Sponsoring a refugee family from Syria will probably be something you will be proud of for your whole life. It will be emotionally moving and satisfying as the family makes a new life for themselves, with your assistance, in Cape Breton.

But it will take some of your time and money for at least the next year, and you will not be able to do it alone. You will need to work with others  to share the tasks and support the refugee family to successfully settle here.  We believe that after the first year you will be amazed at how much your energy and commitment has been able to accomplish and how much the refugees you have sponsored have benefited from your involvement.

Because there are many responsibilities, we believe a sponsoring group should include five or more individuals who can share the load. The two main areas that every group will be responsible for providing are time and finances.


The first month will likely be the most demanding as the family deals with the shock of coming to an entirely new place and starting a new life, but over time as their comfort level in Canada increases, the need for your support will be reduced.

Specifically as a sponsoring group you will do the following during the first 12 months:

  • Work to acquire as much information/detail as possible about the family before their arrival (how many in the family, ages, languages spoken, education levels, professions, religion, place of origin, most recent locale, immediate health care needs, children’s immediate needs, etc.)
  • Make arrangements for where the family will stay upon arrival
  • Arrange for interpreter services for their arrival, if needed
  • Meet the family at the airport and escort them to accommodation
  • Assist the family in finding long-term housing and ensuring the costs for housing are covered;
  • Assist the family in understanding lease obligations and in completing their lease (and getting copies of all pertinent paperwork from landlord, as applicable)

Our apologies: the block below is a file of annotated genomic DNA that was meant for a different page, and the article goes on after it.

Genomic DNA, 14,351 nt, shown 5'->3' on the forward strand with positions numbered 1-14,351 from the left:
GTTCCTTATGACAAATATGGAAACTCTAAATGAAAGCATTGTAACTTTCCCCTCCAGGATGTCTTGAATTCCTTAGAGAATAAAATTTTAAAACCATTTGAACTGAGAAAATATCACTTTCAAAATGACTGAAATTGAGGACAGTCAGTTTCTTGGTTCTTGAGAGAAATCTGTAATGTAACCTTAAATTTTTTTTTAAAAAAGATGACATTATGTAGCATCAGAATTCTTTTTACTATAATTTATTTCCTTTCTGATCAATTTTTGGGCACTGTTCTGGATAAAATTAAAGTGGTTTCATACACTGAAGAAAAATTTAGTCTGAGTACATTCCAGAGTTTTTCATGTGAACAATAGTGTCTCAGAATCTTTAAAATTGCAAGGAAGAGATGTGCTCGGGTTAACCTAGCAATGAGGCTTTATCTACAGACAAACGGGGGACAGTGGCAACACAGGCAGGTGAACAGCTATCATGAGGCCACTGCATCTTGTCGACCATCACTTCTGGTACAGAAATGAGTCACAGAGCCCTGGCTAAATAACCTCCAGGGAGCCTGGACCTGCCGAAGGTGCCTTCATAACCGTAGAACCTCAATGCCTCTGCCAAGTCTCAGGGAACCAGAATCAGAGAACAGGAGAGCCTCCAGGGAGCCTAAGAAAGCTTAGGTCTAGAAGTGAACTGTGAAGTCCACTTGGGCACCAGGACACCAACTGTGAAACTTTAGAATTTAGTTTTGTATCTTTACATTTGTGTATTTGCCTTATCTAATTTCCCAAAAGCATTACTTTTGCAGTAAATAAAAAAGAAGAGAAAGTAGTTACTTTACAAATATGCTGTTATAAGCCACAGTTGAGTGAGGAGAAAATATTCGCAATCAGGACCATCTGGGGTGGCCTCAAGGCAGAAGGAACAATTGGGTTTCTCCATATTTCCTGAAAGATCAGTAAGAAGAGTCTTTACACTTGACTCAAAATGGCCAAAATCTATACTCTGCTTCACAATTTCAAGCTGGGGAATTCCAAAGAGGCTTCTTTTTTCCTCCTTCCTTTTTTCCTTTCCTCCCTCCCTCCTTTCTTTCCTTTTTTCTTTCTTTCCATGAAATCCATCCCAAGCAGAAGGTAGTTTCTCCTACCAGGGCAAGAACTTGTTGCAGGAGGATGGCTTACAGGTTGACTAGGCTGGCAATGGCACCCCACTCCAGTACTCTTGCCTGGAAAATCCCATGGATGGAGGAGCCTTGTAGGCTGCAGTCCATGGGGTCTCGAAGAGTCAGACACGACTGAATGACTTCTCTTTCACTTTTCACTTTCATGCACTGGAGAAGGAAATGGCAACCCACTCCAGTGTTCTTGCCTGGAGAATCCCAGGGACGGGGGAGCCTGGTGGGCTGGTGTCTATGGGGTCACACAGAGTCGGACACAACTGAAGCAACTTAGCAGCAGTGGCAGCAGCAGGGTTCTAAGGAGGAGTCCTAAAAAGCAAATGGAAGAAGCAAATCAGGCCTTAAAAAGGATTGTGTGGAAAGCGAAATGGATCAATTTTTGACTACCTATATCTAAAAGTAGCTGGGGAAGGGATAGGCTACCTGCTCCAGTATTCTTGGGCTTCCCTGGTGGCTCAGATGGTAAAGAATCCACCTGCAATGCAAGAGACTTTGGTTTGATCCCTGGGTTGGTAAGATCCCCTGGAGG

• During the first month, ensure that the family understands how to make monthly rent payments, that they will receive receipts from landlords (where applicable) and that they understand options around tenant’s insurance
  • Make sure that the family’s needs are covered for clothing and outerwear, furnishings, and food;
  • Assist the family with transportation for the first few weeks as they set up their home
  • Plan for refugees to see a healthcare worker shortly after their arrival
  • Assist refugees in selecting a family physician and dentist
  • Assist refugees in applying for federal/provincial health insurance
  • Assist with enrolling children in school (if applicable)
  • Assist with enrolling adults in language training programs (if applicable)
  • Help members of the family find appropriate training or employment
  • Assist with securing child care for work and/or language training commitments (if applicable)
  • Make sure the family is given a general orientation to the area and its public transportation system;
  • Help to fill in the knowledge gaps that everyone experiences when moving to a new city or country.
  • Connect refugees with appropriate counselling/traumatic experience services and support groups
  • Assist refugees in opening a bank account at a local branch or credit union